How a former Google Product Lead plans to bring consumer data to life

Written by Patrick Hechinger
Published on Jul. 15, 2015
How a former Google Product Lead plans to bring consumer data to life


Amit Jain has seen both sides of the tech world. From a bootstrapped startup in India to the bustling halls of Google, he gained invaluable experience he has applied to his newest and most ambitious endeavour, Bridg.

As an early entrepreneur, he worked for his first company, E-Z Data, out of his dorm room in India. The company eventually sold to Ebix, prompting Amit to move stateside and enroll in UCLA’s Anderson School of Management.

Once fully emersed in the LA tech scene, Amit helped launch and LeadPoint in 2005 before helping rebrand YouMail in 2006. Needless to say, his resume was coming together nicely at a very young age.

Google took notice and upon graduation in 2007, Amit was hired as a Product Lead and spearheaded Google Advisor, a simplified tool for financial comparisons. But after five years with the tech giant, he had developed a new passion for powerful search queries and new ideas on how to mine for consumer data in an underutilized way:


“Its always a hard decision to leave Google, it’s a great company to work for and I’m still one of their best brand ambassadors,” Amit explained. “But when you are aspirational, you feel as though you have something that can change the world. I wanted to change the way society looks at retail forever.”

“A lot of the data about the customers and what they are looking for is so buried that we don’t have the capabilities to understand it on an e-commerce site. The alternative was to go into the retail business to unlock the customer data sitting inside the POS systems that aren’t being utilized.”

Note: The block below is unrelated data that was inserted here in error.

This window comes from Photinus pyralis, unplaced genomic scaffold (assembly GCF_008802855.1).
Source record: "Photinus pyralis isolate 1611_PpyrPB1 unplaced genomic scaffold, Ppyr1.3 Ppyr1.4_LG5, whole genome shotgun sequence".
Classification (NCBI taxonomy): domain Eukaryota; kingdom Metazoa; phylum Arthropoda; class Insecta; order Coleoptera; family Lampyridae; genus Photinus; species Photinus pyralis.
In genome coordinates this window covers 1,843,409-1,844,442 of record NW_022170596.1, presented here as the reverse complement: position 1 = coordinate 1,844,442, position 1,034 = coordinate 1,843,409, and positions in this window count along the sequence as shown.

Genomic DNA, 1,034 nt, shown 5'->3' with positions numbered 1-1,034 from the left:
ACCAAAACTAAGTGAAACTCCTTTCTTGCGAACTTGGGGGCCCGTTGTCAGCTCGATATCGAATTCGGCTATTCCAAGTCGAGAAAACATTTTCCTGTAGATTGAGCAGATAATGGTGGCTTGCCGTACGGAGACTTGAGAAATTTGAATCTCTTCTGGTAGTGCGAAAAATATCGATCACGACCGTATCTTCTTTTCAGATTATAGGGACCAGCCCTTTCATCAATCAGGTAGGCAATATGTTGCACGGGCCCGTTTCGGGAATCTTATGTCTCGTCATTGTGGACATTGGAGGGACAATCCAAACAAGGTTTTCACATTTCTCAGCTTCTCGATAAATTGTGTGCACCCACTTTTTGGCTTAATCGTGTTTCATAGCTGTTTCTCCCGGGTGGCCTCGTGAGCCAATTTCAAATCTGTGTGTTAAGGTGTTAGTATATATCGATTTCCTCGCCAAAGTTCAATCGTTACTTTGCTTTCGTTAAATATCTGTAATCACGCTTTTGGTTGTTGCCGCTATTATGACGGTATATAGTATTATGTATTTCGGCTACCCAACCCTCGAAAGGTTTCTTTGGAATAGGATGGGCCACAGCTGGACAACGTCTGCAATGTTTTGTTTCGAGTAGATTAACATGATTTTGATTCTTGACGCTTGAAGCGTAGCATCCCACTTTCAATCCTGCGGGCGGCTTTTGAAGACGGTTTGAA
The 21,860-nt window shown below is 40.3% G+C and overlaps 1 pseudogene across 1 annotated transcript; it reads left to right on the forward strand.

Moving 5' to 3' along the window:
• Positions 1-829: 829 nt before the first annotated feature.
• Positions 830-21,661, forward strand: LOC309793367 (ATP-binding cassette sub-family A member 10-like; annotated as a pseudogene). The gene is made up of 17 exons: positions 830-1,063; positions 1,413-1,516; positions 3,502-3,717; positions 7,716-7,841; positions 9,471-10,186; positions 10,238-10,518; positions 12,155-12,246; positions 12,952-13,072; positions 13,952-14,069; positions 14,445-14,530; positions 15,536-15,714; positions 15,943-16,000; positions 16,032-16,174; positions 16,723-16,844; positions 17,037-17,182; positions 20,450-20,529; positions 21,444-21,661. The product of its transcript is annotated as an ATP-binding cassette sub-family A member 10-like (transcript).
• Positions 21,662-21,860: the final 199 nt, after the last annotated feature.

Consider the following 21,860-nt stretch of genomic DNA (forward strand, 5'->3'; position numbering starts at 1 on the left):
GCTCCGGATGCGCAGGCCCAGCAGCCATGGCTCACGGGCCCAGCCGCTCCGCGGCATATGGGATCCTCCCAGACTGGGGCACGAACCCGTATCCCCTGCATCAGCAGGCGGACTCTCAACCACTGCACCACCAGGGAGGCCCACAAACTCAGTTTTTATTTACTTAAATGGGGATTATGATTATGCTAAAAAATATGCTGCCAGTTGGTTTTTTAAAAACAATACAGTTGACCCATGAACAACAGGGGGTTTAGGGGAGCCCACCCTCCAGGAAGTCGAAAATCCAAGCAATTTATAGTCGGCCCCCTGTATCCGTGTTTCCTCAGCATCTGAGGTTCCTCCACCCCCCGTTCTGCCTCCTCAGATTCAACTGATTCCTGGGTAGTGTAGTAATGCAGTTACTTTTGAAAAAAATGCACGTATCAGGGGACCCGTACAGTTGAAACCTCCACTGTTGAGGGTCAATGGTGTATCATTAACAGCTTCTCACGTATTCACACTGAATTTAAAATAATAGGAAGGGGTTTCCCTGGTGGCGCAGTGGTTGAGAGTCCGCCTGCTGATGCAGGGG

Going against the trend towards e-commerce, Amit followed his aspirations and created Bridg in 2012. By connecting to consumer’s purchasing habits in brick-and-mortar stores, he created an intuitive understanding of what drives customers.

“If you think about Sears, Macy's, and McDonalds, they have no data on their customer. Amazon knows every single thing about you and they can cater experiences based on our preferences and how you react. These brick and mortars don’t even know who the customer is. They just swipe the card and walk away. If you look at the macro numbers, 93.5% of the retail purchases today still come from brick and mortar retail. Which means, for companies, they would rather grow their physical business by 1% than their online store by 10%.”

Bridg now has over thirty employees in their Santa Monica office as they continue to expand their services. With a UCLA internship program and plenty of local talent, Amit has seen the benefits of escaping Silicon Valley.

“As an entrepreneur you want to attract talent and keep talent more effectively. In the Bay Area you’re fighting against larger companies that can pay an insane amount of money. I had a very clear choice to start a company in either the Bay Area or LA and I chose LA.”

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